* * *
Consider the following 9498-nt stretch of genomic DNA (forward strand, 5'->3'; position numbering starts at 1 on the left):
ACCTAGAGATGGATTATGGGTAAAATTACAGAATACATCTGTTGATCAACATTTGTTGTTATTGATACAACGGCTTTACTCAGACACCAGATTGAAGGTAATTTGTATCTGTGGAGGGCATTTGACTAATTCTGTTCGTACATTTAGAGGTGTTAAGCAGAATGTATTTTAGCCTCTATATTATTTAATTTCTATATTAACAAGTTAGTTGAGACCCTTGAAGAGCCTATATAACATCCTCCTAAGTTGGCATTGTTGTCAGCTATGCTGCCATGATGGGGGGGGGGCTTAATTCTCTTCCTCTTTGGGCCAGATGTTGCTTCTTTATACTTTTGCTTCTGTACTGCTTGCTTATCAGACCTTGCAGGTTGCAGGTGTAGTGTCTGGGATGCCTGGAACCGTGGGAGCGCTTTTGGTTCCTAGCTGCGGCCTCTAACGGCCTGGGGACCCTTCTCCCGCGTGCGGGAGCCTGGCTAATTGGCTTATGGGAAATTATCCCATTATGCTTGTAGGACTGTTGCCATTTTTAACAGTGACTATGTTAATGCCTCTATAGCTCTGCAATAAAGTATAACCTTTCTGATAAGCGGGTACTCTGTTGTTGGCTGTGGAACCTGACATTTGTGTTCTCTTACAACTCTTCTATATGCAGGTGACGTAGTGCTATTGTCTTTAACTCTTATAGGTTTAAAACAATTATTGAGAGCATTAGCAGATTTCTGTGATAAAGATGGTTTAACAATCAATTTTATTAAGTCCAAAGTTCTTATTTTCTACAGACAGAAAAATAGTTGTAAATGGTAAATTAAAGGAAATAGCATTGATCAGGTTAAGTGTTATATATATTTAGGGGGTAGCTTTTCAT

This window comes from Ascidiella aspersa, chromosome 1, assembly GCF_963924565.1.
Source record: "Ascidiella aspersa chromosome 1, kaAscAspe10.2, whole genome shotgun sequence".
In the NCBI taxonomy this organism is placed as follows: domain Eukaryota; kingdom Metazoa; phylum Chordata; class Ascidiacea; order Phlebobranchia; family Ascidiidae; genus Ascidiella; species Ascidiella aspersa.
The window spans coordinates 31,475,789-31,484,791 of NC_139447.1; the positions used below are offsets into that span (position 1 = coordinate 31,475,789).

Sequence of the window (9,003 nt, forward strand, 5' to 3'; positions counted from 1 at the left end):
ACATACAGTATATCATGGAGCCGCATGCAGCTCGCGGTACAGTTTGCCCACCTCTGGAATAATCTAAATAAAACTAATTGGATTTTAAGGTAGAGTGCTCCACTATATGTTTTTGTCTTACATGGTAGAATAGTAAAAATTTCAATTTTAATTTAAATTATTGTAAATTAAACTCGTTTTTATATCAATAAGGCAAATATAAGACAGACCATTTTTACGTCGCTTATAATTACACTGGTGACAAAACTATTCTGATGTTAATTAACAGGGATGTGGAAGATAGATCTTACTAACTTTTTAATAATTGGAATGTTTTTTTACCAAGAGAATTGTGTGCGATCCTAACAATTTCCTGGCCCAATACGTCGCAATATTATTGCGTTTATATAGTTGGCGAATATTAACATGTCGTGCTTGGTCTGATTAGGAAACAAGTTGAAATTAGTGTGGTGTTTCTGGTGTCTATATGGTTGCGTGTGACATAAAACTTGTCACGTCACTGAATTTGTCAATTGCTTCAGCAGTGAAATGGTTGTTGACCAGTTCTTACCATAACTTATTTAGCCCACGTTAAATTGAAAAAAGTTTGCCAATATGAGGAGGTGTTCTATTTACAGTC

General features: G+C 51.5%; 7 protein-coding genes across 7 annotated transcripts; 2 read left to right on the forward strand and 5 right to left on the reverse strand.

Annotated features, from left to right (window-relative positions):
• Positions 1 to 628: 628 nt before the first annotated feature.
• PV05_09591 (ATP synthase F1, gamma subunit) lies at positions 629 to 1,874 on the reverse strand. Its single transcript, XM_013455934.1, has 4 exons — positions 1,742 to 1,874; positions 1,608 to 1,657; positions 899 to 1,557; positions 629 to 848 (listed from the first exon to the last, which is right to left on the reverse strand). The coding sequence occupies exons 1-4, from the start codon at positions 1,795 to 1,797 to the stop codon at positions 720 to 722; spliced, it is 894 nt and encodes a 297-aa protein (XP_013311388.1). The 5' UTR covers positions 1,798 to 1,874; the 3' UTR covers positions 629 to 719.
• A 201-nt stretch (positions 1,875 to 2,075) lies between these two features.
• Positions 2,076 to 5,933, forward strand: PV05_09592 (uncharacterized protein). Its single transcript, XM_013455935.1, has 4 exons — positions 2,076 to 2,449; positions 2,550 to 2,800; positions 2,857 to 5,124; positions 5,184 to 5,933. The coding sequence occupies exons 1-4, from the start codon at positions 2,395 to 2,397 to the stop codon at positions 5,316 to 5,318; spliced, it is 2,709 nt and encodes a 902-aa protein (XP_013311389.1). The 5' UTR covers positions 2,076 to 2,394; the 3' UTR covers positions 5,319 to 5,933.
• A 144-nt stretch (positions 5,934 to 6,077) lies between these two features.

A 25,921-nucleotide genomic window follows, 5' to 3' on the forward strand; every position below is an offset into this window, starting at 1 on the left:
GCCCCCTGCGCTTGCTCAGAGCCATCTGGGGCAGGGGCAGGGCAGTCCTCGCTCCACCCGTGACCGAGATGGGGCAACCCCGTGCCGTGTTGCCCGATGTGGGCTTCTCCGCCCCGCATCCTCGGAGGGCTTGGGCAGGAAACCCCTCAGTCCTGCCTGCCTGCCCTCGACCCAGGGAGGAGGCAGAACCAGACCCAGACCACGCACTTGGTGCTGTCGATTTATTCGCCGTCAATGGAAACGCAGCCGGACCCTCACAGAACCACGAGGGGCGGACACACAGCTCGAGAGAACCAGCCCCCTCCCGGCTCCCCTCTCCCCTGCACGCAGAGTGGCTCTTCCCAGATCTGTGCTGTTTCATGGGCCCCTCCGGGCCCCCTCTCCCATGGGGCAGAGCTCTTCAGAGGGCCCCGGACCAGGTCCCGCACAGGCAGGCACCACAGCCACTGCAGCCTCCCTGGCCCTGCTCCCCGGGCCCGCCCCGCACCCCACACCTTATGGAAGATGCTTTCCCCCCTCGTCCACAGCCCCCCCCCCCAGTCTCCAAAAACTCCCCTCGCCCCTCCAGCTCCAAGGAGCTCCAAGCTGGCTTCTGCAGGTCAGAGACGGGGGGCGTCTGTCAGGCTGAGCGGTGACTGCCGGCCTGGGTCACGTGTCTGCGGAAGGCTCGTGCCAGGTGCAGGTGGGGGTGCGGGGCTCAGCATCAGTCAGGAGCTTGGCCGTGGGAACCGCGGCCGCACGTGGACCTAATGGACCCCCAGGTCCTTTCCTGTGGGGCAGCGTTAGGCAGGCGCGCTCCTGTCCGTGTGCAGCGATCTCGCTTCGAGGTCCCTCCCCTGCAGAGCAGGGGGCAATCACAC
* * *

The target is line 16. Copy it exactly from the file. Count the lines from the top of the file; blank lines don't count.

A 25,921-nucleotide genomic window follows, 5' to 3' on the forward strand; every position below is an offset into this window, starting at 1 on the left: